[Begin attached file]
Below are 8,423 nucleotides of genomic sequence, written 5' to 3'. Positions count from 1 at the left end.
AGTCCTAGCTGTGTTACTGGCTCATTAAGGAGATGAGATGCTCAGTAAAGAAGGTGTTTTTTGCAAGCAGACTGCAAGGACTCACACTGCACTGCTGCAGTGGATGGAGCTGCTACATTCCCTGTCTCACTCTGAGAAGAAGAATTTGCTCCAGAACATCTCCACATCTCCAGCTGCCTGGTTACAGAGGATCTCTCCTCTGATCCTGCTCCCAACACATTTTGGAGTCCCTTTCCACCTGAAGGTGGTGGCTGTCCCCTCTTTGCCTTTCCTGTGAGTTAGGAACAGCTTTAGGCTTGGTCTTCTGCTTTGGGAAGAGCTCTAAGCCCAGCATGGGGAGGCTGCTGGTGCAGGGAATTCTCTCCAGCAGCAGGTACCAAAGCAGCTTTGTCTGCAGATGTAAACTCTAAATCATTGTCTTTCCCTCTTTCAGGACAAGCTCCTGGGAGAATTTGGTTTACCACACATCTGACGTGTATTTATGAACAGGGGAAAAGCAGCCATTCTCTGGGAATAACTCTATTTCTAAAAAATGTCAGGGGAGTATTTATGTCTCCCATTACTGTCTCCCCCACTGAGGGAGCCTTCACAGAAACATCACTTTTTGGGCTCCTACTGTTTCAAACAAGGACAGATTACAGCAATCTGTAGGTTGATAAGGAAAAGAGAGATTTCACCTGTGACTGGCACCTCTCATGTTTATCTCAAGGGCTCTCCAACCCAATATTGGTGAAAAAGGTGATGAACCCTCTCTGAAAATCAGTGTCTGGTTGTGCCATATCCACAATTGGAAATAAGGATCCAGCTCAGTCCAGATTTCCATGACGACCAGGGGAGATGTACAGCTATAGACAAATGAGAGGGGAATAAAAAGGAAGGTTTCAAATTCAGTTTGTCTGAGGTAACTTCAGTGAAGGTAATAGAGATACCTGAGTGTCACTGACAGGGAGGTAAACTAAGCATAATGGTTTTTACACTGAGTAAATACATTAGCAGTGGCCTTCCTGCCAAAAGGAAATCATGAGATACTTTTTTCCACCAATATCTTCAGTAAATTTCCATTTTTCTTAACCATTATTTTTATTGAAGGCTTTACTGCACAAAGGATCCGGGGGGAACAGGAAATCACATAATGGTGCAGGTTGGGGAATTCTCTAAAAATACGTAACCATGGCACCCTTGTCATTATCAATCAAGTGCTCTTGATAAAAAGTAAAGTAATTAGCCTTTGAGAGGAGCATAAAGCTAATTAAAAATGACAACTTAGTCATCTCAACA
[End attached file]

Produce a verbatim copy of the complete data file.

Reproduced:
Below are 8,423 nucleotides of genomic sequence, written 5' to 3'. Positions count from 1 at the left end.
AGTCCTAGCTGTGTTACTGGCTCATTAAGGAGATGAGATGCTCAGTAAAGAAGGTGTTTTTTGCAAGCAGACTGCAAGGACTCACACTGCACTGCTGCAGTGGATGGAGCTGCTACATTCCCTGTCTCACTCTGAGAAGAAGAATTTGCTCCAGAACATCTCCACATCTCCAGCTGCCTGGTTACAGAGGATCTCTCCTCTGATCCTGCTCCCAACACATTTTGGAGTCCCTTTCCACCTGAAGGTGGTGGCTGTCCCCTCTTTGCCTTTCCTGTGAGTTAGGAACAGCTTTAGGCTTGGTCTTCTGCTTTGGGAAGAGCTCTAAGCCCAGCATGGGGAGGCTGCTGGTGCAGGGAATTCTCTCCAGCAGCAGGTACCAAAGCAGCTTTGTCTGCAGATGTAAACTCTAAATCATTGTCTTTCCCTCTTTCAGGACAAGCTCCTGGGAGAATTTGGTTTACCACACATCTGACGTGTATTTATGAACAGGGGAAAAGCAGCCATTCTCTGGGAATAACTCTATTTCTAAAAAATGTCAGGGGAGTATTTATGTCTCCCATTACTGTCTCCCCCACTGAGGGAGCCTTCACAGAAACATCACTTTTTGGGCTCCTACTGTTTCAAACAAGGACAGATTACAGCAATCTGTAGGTTGATAAGGAAAAGAGAGATTTCACCTGTGACTGGCACCTCTCATGTTTATCTCAAGGGCTCTCCAACCCAATATTGGTGAAAAAGGTGATGAACCCTCTCTGAAAATCAGTGTCTGGTTGTGCCATATCCACAATTGGAAATAAGGATCCAGCTCAGTCCAGATTTCCATGACGACCAGGGGAGATGTACAGCTATAGACAAATGAGAGGGGAATAAAAAGGAAGGTTTCAAATTCAGTTTGTCTGAGGTAACTTCAGTGAAGGTAATAGAGATACCTGAGTGTCACTGACAGGGAGGTAAACTAAGCATAATGGTTTTTACACTGAGTAAATACATTAGCAGTGGCCTTCCTGCCAAAAGGAAATCATGAGATACTTTTTTCCACCAATATCTTCAGTAAATTTCCATTTTTCTTAACCATTATTTTTATTGAAGGCTTTACTGCACAAAGGATCCGGGGGGAACAGGAAATCACATAATGGTGCAGGTTGGGGAATTCTCTAAAAATACGTAACCATGGCACCCTTGTCATTATCAATCAAGTGCTCTTGATAAAAAGTAAAGTAATTAGCCTTTGAGAGGAGCATAAAGCTAATTAAAAATGACAACTTAGTCATCTCAACA